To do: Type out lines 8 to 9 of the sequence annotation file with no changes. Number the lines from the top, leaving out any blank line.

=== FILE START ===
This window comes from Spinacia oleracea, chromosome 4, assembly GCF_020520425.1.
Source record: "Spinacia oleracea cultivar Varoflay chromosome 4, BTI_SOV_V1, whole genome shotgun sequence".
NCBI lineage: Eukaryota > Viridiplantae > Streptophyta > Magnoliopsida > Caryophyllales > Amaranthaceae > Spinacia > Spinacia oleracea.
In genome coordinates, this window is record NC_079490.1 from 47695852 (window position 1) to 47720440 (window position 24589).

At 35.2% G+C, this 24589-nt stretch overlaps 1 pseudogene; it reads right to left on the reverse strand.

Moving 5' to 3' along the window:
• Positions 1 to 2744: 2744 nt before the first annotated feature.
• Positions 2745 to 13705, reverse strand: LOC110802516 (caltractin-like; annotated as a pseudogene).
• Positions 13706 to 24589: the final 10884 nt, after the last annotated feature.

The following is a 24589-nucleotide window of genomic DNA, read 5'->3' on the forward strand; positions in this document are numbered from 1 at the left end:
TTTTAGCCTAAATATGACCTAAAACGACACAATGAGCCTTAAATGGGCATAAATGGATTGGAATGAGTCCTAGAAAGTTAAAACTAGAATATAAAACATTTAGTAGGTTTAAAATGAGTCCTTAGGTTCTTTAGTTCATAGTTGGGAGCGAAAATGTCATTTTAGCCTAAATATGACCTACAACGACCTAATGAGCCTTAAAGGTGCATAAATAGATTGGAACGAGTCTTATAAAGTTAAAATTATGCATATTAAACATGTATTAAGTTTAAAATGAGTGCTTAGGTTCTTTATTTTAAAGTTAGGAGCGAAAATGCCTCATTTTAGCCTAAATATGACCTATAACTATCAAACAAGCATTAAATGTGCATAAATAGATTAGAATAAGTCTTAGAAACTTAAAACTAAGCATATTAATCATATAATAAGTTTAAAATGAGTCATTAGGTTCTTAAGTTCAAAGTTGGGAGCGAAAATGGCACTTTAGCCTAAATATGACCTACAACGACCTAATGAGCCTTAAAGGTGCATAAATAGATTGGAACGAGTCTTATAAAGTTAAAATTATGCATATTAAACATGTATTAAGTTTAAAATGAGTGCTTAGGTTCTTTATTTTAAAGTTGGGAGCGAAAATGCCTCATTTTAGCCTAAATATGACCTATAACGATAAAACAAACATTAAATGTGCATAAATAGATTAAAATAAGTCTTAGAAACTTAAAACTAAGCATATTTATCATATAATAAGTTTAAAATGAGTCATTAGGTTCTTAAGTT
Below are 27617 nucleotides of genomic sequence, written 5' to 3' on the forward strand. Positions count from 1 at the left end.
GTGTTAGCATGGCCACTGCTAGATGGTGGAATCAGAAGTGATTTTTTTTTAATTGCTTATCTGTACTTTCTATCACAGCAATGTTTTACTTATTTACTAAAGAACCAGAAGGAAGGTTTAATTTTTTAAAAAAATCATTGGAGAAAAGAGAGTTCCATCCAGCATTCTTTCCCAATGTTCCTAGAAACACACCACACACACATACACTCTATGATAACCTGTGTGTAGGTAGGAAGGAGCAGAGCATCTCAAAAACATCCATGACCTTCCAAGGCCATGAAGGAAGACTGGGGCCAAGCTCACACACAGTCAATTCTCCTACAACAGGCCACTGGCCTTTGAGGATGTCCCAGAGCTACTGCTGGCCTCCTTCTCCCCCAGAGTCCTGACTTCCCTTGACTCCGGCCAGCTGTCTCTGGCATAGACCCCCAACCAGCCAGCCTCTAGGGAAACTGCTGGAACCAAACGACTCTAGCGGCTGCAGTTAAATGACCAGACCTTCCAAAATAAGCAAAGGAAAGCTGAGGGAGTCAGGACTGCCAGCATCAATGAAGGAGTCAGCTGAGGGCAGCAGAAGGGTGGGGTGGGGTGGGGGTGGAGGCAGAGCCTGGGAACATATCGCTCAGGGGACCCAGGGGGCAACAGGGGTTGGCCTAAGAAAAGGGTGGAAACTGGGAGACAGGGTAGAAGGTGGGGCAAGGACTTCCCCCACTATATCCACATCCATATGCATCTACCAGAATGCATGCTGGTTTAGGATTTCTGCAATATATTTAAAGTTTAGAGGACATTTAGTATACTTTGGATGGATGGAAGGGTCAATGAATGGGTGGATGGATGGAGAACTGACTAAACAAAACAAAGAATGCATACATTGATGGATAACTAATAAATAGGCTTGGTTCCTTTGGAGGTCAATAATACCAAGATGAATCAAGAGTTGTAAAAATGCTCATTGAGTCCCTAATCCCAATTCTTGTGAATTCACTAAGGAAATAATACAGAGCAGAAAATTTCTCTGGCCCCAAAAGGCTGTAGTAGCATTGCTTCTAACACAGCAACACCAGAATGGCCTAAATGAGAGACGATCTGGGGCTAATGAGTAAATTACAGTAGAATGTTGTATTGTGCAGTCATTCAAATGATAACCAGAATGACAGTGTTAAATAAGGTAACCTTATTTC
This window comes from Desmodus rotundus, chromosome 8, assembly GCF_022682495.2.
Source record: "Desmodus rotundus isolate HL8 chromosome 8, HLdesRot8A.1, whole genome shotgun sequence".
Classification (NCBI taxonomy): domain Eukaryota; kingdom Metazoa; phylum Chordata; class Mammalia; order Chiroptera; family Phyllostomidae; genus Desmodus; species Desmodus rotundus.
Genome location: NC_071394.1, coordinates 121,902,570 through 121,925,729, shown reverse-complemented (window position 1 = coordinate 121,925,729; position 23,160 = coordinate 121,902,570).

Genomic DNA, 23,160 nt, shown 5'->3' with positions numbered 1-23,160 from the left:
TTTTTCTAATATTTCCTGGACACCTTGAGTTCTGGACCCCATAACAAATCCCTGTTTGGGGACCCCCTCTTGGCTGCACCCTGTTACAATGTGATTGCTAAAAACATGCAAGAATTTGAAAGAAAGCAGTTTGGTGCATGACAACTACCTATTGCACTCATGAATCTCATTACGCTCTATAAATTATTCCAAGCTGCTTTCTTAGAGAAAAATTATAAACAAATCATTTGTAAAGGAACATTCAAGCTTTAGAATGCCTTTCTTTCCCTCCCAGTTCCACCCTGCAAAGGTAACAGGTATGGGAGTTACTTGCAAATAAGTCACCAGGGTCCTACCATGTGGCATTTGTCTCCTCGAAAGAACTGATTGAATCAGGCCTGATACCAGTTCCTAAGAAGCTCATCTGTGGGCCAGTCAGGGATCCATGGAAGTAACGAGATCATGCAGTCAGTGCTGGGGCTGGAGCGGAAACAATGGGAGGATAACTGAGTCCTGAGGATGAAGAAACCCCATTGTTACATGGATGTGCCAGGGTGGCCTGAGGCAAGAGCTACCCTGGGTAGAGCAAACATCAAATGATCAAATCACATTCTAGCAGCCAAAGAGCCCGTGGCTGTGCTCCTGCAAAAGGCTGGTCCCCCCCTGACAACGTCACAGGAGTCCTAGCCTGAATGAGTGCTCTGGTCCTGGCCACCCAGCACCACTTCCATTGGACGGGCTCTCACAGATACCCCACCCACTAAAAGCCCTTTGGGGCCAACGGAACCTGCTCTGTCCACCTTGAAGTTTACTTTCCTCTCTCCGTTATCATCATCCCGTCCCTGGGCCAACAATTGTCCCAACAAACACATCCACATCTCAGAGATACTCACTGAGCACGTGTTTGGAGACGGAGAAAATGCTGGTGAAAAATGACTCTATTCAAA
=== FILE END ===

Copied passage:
• Positions 2745 to 13705, reverse strand: LOC110802516 (caltractin-like; annotated as a pseudogene).
• Positions 13706 to 24589: the final 10884 nt, after the last annotated feature.